Getting rid of surplus back-office workers sounds logical enough, but there's always a hidden cost.
I've not yet reached 40, but I already have too few fingers to count the number of times I've heard the phrase "consolidating back-end functions".
If you're wondering if The Business has accidentally printed a column on the love that dare not speak its name (sex with accountants), or are just asking "what the hell does that mean?", let me explain.
Simply put, it means the bean-counters have had their 163rd scrape over the business with a fine-tooth comb and have managed to squeeze out another 15 or so human units deemed surplus to requirements.
It means get your running shoes out, because you'll be doing a lot of cake-eating at endless morning teas to farewell those destined for the scrapheap - or because you'll have plenty of time for jogging when you yourself are given the arse from a perfectly useful, modest-paying job in order to satisfy the insatiable appetite for budget nips and tucks.
The latest group in the firing line as a result of mythical "back-office" manoeuvrings will be bureaucrats, as announced this week by New Zealand's "sexiest" politician, John Key.
Apparently, the shareholders - that is, the voters - have been baying for bureaucratic blood, and Key looks set to deliver. Mergers, data-sharing, departments consolidating and the like inevitably mean quite a few people getting the heave-ho, and a whole lot fewer having to pick up the slack.
As is always the way. But the Prime Minister was making no apology, he said, for saving the country $124 million a year in ICT spending.
I had to laugh on reading that because, like most people my age, I've lived through a few introductions of new IT systems. Now Google, which is reportedly going to be handling the new and improved system for the Government, may well run a flawless ICT service. But it would have to be the first in white-collar history to do so without a painful bedding-in period.
New IT systems may well mean numbers of office staff are reduced - but so are the lifespans of those left behind.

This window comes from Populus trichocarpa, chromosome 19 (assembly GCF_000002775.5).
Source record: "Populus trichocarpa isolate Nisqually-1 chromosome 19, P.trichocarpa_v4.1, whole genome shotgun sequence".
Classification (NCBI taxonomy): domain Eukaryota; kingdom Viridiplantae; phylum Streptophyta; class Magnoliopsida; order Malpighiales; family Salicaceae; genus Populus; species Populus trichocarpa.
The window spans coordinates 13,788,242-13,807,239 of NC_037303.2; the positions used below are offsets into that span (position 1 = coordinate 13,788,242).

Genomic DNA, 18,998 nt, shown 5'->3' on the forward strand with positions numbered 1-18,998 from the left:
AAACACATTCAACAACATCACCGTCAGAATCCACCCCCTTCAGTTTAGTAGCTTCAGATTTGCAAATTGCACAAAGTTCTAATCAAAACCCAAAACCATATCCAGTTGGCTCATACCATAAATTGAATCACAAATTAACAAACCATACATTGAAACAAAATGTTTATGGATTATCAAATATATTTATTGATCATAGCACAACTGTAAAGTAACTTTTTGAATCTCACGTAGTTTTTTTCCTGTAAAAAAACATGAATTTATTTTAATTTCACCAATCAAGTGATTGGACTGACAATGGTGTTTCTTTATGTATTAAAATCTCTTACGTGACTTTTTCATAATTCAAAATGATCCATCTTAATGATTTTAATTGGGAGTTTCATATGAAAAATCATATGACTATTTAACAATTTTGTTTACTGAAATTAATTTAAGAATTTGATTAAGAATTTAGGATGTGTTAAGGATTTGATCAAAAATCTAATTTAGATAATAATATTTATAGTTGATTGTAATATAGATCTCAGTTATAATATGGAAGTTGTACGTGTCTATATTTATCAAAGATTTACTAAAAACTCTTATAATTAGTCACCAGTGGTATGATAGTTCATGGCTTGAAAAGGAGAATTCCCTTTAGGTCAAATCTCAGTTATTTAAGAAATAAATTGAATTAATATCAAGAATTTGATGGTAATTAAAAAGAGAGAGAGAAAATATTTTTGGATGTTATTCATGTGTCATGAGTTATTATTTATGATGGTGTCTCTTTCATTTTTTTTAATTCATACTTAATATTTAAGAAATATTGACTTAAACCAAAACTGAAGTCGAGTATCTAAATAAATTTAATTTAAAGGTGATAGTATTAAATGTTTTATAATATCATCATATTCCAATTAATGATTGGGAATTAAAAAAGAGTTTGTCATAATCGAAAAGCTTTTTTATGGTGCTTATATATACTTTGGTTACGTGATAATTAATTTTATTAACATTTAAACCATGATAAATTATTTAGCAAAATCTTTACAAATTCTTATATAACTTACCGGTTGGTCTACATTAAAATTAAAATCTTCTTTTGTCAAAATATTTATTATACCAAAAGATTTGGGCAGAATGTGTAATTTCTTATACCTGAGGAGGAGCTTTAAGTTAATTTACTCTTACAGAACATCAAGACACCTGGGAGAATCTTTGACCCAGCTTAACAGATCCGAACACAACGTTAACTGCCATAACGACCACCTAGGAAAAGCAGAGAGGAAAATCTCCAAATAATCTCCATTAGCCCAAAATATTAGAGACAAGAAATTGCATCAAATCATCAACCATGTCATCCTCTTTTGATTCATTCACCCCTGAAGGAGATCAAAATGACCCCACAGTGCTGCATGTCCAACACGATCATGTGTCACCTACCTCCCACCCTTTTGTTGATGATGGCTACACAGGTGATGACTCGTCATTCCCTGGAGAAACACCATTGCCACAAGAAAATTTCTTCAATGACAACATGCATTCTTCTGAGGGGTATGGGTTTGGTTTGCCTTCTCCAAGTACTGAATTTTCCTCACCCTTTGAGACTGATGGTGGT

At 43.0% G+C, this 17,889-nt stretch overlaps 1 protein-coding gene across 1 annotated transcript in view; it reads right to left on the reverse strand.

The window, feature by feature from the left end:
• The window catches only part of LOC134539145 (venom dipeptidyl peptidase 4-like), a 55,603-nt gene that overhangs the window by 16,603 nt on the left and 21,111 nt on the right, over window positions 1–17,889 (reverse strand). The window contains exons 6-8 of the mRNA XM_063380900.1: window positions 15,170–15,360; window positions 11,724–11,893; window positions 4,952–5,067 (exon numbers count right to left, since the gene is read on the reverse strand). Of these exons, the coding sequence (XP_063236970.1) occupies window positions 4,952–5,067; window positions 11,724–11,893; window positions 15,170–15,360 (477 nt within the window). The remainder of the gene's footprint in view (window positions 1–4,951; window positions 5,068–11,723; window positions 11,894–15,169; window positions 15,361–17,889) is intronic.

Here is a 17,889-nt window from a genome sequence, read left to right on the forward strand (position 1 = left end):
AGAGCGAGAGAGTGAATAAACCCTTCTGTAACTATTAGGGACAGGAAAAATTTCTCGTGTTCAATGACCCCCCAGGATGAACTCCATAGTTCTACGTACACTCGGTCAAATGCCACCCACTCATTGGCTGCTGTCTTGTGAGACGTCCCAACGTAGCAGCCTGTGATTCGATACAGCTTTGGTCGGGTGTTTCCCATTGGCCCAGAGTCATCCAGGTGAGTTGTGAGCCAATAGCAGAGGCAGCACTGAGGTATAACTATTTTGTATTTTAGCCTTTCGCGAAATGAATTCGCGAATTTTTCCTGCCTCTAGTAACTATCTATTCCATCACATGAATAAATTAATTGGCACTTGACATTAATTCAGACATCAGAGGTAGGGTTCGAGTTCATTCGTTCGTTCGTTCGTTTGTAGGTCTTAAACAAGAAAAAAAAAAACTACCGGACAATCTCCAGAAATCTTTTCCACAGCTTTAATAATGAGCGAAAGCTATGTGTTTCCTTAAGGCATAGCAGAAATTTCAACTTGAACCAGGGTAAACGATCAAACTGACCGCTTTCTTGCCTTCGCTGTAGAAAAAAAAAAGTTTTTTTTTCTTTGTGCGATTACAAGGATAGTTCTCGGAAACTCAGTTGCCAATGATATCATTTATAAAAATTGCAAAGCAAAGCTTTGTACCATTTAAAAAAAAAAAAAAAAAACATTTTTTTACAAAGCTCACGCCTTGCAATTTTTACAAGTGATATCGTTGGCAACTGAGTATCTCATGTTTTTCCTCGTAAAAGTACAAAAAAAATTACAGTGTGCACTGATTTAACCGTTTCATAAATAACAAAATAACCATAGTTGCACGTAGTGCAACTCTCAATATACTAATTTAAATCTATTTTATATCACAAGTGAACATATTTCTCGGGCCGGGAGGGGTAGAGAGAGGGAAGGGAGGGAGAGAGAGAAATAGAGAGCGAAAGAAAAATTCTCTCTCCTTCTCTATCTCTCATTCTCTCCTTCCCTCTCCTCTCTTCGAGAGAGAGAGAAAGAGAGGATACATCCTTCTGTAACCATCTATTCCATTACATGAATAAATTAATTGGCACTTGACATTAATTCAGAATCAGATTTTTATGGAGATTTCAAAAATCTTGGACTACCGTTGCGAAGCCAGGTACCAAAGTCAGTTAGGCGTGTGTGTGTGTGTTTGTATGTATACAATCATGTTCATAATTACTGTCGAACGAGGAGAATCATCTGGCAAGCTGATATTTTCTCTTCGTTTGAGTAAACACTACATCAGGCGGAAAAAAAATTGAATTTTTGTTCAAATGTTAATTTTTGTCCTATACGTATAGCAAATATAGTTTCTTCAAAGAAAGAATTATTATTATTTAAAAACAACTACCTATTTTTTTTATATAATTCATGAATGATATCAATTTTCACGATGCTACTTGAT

Even in journalism. I know this from my time working for the business wires in Canada, where the boss would regularly blow a gasket when the new system froze every night around the time markets closed.
The Herald itself had some sort of newfangled American system which froze as the clock struck midnight on December 31, 1999, as we all pounded in our non-news stories ("All Quiet as Clock Strikes Midnight" and "Nothing Whatsoever Happens" were the predominant themes).
At TVNZ, each system got progressively more complicated for reporters - the last of them requiring several hours of training and a PhD in astrophysics to get past the home page. Still, they presumably make life easier, eventually. Not the lives of those who have lost their jobs, of course, nor those left behind doing the jobs of two people on the wage of 0.75 of a person, of course, but yes, easier.
Key makes no apologies for saving us money, and few of us expect him to, to be fair. But undoubtedly, the way our economy is going and with the jobs market flat, we'll be having to spend that money in a different office - the welfare office - just keeping all those surplus human beings in food and clothing.
Let's hope the welfare department still has enough people in the back office to keep things ticking over.
* Illustration by Anna Crichton: email@example.comBy Dita De Boni